First, Instagram copied Snapchat's signature Stories feature. Now, Instagram appears to be taking a few more cues from the Snapchat playbook. Rolling out in an update today, Instagram is adding ephemeral direct messages to its app, along with some other additions to Instagram Stories.
When you direct message someone in Instagram, you'll soon have the option to either send a normal chat message or use the Stories camera to send a disappearing photo or video to one or more friends and followers. Similar to the way unseen Stories show up at the top of the app's timeline, disappearing messages will display at the top of your direct messages inbox. Ones you haven't seen yet will be outlined, while ones you have will be grayed out.
You'll also be able to start sharing live video in the app over the next few weeks. Like Twitter's Periscope (but unlike Facebook Live), these live videos are only viewable while they're being recorded. Once the broadcaster stops sharing the video, it disappears. To share live video, you'll simply swipe from the Stories camera section of the app, and then it will notify some of your potentially most interested followers that you've gone live. As you stream, you'll be able to see who's watching, and viewers will be able to share comments and hearts—unless you turn commenting off.While the inspiration for today's updates is apparent, it should also be noted that Instagram has good reason for continuing its course to be more Snapchat-like. According to data released in early October, more than one-third (that's 100 million) of Instagram's active users share on Stories each day. The move—however unoriginal—clearly struck a positive chord with many Instagrammers. And by offering the ability to go share video privately, Instagram could tap into additional users who aren't so keen on sharing their activities publicly.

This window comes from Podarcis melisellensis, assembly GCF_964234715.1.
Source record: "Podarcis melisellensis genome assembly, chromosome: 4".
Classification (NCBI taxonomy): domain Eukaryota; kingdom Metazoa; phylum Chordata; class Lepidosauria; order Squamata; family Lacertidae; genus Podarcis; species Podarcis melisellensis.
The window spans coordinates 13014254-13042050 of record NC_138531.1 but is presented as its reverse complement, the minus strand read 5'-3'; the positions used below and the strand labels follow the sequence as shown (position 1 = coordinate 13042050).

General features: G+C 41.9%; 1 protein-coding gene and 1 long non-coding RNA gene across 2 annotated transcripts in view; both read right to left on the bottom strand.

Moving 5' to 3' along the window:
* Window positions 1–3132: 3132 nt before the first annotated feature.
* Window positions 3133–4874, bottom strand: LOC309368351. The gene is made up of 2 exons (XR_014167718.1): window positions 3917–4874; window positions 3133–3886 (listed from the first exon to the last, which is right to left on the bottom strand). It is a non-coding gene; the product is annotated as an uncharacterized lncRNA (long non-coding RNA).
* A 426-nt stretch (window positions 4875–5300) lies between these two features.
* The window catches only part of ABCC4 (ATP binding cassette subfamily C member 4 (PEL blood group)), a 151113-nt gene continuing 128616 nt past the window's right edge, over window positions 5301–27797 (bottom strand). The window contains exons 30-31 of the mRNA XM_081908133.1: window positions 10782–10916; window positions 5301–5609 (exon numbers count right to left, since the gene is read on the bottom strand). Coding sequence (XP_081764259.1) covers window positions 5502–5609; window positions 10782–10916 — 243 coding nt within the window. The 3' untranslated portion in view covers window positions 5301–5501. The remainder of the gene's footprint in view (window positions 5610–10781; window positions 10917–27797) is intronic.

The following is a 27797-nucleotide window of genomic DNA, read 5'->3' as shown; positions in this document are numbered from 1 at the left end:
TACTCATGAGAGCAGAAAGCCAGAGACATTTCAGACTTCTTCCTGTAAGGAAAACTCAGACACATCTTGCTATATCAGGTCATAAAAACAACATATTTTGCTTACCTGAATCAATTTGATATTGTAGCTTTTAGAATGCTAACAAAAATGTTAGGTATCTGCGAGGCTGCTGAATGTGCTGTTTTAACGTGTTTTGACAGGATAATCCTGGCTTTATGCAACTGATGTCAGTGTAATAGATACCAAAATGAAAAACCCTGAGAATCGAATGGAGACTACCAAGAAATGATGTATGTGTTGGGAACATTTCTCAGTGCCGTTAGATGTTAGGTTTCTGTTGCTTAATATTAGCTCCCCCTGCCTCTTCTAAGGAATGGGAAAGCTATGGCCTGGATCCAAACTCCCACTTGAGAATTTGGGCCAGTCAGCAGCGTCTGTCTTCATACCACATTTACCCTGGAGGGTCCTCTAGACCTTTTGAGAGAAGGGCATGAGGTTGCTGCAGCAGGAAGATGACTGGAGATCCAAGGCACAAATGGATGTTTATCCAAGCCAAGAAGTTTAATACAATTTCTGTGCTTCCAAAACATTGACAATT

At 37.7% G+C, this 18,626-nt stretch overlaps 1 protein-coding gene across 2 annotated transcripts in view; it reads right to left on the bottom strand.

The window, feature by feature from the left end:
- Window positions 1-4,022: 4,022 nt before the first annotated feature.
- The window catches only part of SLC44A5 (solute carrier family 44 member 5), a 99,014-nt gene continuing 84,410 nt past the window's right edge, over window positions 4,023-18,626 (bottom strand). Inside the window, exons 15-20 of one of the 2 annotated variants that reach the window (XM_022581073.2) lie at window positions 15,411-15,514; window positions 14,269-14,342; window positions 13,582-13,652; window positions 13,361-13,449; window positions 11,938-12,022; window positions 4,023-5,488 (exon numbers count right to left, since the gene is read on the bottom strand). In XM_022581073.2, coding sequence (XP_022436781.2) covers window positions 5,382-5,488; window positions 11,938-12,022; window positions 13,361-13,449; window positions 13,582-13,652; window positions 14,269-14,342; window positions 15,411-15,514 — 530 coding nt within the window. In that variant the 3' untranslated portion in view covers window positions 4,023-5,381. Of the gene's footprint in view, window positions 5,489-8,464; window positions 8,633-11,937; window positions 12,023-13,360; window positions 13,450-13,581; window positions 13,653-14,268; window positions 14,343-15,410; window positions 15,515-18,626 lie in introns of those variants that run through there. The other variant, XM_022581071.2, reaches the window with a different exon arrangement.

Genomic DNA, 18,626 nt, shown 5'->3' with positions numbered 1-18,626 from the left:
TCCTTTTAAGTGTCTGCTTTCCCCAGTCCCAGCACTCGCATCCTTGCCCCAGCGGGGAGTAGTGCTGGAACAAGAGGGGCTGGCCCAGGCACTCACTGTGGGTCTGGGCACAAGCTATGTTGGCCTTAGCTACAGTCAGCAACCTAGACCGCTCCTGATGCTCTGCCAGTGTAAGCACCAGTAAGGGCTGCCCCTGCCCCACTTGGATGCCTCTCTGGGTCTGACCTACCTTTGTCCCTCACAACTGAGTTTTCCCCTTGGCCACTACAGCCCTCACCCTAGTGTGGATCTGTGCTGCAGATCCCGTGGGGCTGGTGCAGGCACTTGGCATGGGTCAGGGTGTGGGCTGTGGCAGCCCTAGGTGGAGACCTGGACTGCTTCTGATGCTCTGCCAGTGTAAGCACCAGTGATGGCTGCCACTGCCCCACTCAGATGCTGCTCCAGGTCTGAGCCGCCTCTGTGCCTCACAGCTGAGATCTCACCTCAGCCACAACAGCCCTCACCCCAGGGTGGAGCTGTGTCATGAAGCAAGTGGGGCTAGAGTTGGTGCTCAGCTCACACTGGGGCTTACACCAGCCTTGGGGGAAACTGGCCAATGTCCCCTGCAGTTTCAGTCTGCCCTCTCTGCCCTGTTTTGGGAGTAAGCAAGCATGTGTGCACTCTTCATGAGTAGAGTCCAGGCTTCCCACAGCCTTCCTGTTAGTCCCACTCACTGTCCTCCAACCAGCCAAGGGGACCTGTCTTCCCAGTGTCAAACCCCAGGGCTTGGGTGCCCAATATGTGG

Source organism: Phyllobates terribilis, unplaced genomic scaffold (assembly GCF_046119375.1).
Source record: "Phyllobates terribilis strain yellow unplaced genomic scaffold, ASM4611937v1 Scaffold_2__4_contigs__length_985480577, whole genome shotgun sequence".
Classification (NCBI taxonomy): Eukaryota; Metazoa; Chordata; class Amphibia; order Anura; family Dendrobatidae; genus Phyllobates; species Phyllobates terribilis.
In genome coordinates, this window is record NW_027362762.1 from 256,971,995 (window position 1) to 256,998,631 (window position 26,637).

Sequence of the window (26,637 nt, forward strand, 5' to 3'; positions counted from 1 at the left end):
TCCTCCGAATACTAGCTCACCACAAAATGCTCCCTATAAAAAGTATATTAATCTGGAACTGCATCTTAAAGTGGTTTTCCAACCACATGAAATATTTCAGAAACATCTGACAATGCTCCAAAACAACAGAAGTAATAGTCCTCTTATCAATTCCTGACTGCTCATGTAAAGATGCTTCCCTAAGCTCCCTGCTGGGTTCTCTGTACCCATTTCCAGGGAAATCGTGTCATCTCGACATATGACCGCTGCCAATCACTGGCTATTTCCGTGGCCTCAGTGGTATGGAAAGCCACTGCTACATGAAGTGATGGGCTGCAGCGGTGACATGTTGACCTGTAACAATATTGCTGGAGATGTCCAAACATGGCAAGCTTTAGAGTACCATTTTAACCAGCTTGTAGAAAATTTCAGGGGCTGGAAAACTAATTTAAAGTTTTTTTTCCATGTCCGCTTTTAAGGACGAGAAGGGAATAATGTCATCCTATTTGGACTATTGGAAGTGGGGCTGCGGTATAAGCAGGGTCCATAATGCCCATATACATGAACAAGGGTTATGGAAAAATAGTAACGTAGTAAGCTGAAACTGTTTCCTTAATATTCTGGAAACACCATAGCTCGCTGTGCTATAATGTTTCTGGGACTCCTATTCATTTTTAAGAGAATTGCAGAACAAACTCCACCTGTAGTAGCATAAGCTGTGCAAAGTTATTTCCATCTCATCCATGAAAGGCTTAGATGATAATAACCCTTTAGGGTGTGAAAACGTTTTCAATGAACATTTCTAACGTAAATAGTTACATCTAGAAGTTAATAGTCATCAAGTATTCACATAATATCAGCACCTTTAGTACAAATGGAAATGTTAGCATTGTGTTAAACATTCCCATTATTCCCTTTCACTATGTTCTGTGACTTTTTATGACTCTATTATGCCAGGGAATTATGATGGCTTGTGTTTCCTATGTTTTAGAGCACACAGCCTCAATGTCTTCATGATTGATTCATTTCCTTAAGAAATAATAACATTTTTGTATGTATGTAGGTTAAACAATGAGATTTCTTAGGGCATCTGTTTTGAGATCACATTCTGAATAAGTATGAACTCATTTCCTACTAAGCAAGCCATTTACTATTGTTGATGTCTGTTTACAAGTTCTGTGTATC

For now, it doesn't appear that Snapchat is suffering at the hands of Instagram's blatantly similar updates, but there may come a time when those who use Snapchat and Instagram may decide to just use one app—and that could play in Instagram's favor.